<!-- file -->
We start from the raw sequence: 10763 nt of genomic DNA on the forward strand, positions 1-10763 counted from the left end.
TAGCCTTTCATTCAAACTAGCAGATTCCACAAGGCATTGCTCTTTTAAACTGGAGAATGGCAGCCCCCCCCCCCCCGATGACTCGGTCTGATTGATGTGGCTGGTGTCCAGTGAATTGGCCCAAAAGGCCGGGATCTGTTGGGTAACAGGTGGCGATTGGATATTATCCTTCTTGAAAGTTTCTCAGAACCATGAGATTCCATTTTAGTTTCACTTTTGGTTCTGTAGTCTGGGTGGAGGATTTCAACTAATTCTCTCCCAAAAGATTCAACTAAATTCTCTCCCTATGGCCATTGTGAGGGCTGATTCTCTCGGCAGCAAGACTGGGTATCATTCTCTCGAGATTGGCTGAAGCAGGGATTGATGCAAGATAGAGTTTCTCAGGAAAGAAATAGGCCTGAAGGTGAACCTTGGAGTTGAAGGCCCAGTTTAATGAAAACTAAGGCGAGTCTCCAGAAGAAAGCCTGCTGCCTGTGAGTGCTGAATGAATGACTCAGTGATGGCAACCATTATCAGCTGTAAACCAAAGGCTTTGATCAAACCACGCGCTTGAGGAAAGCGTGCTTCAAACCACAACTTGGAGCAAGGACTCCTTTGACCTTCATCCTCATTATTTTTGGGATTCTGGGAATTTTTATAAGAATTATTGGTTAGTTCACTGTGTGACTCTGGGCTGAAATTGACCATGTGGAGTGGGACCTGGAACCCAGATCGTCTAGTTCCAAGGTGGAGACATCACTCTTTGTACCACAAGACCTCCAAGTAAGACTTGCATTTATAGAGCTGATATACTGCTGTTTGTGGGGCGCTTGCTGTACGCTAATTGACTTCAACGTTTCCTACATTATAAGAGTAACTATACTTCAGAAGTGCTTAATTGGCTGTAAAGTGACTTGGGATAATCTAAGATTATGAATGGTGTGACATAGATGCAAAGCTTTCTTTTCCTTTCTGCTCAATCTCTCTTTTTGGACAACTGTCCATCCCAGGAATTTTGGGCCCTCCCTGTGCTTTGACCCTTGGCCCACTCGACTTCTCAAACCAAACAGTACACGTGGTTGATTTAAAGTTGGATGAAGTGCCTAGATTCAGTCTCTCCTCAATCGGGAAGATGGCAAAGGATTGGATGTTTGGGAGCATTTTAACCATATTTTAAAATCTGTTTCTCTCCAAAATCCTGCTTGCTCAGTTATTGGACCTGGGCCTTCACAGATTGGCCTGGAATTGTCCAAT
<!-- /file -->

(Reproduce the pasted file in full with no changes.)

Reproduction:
We start from the raw sequence: 10763 nt of genomic DNA on the forward strand, positions 1-10763 counted from the left end.
TAGCCTTTCATTCAAACTAGCAGATTCCACAAGGCATTGCTCTTTTAAACTGGAGAATGGCAGCCCCCCCCCCCCCGATGACTCGGTCTGATTGATGTGGCTGGTGTCCAGTGAATTGGCCCAAAAGGCCGGGATCTGTTGGGTAACAGGTGGCGATTGGATATTATCCTTCTTGAAAGTTTCTCAGAACCATGAGATTCCATTTTAGTTTCACTTTTGGTTCTGTAGTCTGGGTGGAGGATTTCAACTAATTCTCTCCCAAAAGATTCAACTAAATTCTCTCCCTATGGCCATTGTGAGGGCTGATTCTCTCGGCAGCAAGACTGGGTATCATTCTCTCGAGATTGGCTGAAGCAGGGATTGATGCAAGATAGAGTTTCTCAGGAAAGAAATAGGCCTGAAGGTGAACCTTGGAGTTGAAGGCCCAGTTTAATGAAAACTAAGGCGAGTCTCCAGAAGAAAGCCTGCTGCCTGTGAGTGCTGAATGAATGACTCAGTGATGGCAACCATTATCAGCTGTAAACCAAAGGCTTTGATCAAACCACGCGCTTGAGGAAAGCGTGCTTCAAACCACAACTTGGAGCAAGGACTCCTTTGACCTTCATCCTCATTATTTTTGGGATTCTGGGAATTTTTATAAGAATTATTGGTTAGTTCACTGTGTGACTCTGGGCTGAAATTGACCATGTGGAGTGGGACCTGGAACCCAGATCGTCTAGTTCCAAGGTGGAGACATCACTCTTTGTACCACAAGACCTCCAAGTAAGACTTGCATTTATAGAGCTGATATACTGCTGTTTGTGGGGCGCTTGCTGTACGCTAATTGACTTCAACGTTTCCTACATTATAAGAGTAACTATACTTCAGAAGTGCTTAATTGGCTGTAAAGTGACTTGGGATAATCTAAGATTATGAATGGTGTGACATAGATGCAAAGCTTTCTTTTCCTTTCTGCTCAATCTCTCTTTTTGGACAACTGTCCATCCCAGGAATTTTGGGCCCTCCCTGTGCTTTGACCCTTGGCCCACTCGACTTCTCAAACCAAACAGTACACGTGGTTGATTTAAAGTTGGATGAAGTGCCTAGATTCAGTCTCTCCTCAATCGGGAAGATGGCAAAGGATTGGATGTTTGGGAGCATTTTAACCATATTTTAAAATCTGTTTCTCTCCAAAATCCTGCTTGCTCAGTTATTGGACCTGGGCCTTCACAGATTGGCCTGGAATTGTCCAAT